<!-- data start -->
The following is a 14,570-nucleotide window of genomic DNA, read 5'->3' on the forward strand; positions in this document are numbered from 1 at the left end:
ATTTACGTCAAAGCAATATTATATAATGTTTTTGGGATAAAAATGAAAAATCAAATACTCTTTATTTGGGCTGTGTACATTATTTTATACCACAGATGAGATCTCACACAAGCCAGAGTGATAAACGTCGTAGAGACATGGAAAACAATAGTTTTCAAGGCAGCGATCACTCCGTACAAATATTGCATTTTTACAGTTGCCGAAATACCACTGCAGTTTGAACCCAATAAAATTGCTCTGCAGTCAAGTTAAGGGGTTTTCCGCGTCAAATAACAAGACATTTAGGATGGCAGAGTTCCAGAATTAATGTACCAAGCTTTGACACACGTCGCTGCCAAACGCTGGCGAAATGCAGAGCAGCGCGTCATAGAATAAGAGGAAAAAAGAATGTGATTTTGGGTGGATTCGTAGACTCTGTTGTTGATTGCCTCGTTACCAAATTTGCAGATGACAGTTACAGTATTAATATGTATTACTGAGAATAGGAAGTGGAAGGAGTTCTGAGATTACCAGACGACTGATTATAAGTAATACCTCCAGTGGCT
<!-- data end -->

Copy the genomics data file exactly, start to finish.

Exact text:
The following is a 14,570-nucleotide window of genomic DNA, read 5'->3' on the forward strand; positions in this document are numbered from 1 at the left end:
ATTTACGTCAAAGCAATATTATATAATGTTTTTGGGATAAAAATGAAAAATCAAATACTCTTTATTTGGGCTGTGTACATTATTTTATACCACAGATGAGATCTCACACAAGCCAGAGTGATAAACGTCGTAGAGACATGGAAAACAATAGTTTTCAAGGCAGCGATCACTCCGTACAAATATTGCATTTTTACAGTTGCCGAAATACCACTGCAGTTTGAACCCAATAAAATTGCTCTGCAGTCAAGTTAAGGGGTTTTCCGCGTCAAATAACAAGACATTTAGGATGGCAGAGTTCCAGAATTAATGTACCAAGCTTTGACACACGTCGCTGCCAAACGCTGGCGAAATGCAGAGCAGCGCGTCATAGAATAAGAGGAAAAAAGAATGTGATTTTGGGTGGATTCGTAGACTCTGTTGTTGATTGCCTCGTTACCAAATTTGCAGATGACAGTTACAGTATTAATATGTATTACTGAGAATAGGAAGTGGAAGGAGTTCTGAGATTACCAGACGACTGATTATAAGTAATACCTCCAGTGGCT